We urgently brought forward amendments to the Overseas Investment Act to protect key New Zealand assets from falling into foreign ownership. New Zealand needs time to recover from the fall out of COVID19 – and not fall prey to foreign interests waiting on the sidelines to snatch up hard-earned New Zealand assets.

There are lessons in the COVID19 pandemic and worldwide economic collapse.

Only a fool would ignore them.

Conclusion

The budget is a key milestone in our response to Covid-19.

We can liken this moment to something Winston Churchill said in 1942: “Now this is not the end. It is not even the beginning of the end. But it is, perhaps, the end of the beginning.”

Our battle with Covid-19 is momentarily paused but we can still lose it - if we don’t remain vigilant.

Five million New Zealanders are winning that battle.

Now, we ask them to fight again. A battle that is even harder. It’s for the country’s economic future prosperity. If they show the same resolve they have so far we’ll win.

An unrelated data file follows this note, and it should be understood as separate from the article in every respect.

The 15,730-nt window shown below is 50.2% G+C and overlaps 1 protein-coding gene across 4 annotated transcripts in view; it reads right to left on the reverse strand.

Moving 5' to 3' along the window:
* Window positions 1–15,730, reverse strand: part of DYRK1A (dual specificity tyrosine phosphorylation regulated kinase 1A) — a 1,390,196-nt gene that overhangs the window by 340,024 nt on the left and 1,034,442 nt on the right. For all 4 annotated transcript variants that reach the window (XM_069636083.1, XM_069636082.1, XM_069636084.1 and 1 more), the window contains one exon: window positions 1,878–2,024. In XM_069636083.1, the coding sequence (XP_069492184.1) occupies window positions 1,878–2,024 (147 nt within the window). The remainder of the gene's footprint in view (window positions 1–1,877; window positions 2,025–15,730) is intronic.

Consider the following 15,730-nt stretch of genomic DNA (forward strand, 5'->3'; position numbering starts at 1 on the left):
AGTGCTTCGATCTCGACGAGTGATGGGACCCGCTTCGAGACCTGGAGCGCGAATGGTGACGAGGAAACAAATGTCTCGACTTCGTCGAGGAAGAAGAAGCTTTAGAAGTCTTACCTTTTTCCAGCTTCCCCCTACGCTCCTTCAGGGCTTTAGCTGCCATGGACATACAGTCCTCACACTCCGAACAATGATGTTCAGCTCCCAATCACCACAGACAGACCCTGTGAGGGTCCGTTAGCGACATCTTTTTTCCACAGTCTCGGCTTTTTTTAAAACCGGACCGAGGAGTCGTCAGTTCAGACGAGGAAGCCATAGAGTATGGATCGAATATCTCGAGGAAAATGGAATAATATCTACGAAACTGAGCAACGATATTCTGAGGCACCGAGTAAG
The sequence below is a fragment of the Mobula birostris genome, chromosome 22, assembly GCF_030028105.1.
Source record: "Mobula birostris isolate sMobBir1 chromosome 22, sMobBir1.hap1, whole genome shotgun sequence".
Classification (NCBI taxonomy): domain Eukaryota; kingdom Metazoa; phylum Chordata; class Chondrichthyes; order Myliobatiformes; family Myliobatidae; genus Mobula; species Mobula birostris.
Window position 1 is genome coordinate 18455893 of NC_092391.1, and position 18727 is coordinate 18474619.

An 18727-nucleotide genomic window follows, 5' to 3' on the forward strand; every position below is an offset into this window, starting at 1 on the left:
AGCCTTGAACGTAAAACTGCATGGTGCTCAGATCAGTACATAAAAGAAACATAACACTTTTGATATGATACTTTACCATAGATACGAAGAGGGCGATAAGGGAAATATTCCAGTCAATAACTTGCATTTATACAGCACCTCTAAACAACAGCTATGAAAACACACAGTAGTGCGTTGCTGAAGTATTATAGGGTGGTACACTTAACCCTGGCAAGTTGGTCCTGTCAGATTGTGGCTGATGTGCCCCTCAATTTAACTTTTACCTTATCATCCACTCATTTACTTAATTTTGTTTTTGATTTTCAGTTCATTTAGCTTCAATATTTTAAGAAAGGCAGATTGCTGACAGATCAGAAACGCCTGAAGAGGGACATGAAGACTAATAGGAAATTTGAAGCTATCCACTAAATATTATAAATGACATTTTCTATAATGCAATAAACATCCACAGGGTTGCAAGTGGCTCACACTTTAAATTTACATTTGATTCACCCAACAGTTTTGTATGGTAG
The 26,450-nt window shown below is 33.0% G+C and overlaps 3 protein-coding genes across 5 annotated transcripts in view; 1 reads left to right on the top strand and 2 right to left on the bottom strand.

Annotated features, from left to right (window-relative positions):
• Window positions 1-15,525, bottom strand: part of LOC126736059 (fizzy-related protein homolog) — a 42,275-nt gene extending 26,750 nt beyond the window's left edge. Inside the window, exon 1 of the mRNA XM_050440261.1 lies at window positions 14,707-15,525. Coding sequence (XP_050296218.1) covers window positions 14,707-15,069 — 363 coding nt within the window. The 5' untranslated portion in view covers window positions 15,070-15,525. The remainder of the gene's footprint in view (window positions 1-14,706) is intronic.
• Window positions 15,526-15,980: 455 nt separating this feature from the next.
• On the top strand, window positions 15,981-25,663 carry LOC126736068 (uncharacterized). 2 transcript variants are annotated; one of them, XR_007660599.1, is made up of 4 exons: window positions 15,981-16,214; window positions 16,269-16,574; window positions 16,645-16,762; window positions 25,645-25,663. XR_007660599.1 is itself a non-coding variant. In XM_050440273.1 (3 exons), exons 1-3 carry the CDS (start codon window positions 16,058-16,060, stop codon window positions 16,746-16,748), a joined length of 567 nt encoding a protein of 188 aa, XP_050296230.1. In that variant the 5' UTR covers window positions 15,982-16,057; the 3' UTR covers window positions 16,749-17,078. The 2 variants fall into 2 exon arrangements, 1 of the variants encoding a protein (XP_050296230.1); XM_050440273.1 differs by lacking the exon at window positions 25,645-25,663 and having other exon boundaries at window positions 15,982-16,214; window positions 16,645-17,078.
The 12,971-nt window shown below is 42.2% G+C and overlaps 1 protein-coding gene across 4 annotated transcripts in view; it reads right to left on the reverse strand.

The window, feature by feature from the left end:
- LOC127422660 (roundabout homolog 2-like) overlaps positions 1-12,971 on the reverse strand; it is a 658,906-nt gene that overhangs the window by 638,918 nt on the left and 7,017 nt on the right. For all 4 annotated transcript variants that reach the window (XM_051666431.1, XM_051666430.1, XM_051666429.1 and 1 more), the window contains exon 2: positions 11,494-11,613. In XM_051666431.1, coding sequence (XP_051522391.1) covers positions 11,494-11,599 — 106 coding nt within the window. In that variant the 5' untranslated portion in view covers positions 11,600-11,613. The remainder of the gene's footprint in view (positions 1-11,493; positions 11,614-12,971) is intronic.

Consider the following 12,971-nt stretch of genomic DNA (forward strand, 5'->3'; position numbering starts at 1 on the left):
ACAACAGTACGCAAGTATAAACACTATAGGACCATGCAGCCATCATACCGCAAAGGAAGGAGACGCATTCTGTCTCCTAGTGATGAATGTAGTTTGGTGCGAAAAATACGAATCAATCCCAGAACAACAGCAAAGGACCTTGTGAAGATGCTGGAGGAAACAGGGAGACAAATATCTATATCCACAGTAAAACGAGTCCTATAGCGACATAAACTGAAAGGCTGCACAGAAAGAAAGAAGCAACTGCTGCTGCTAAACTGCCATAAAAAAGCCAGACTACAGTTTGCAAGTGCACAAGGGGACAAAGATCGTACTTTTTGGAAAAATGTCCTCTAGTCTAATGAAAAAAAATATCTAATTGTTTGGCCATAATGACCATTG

Failure is not an option.

And all us New Zealanders need to know that not reaching our goals won’t be through a lack of our ability, but a lack of our commitment.

The Coalition has the commitment to see it through but we need New Zealander’s help.

And after observing the country’s brilliant effort to keep the virus at bay we know we’ll get that help.

Our challenge, our quest, and our commitment, can be summed up in three words.

It’s J, B & B. Jobs, business and balance.  

Together - we will win.

ENDS

 

 

winston.peters@parliament.govt.nz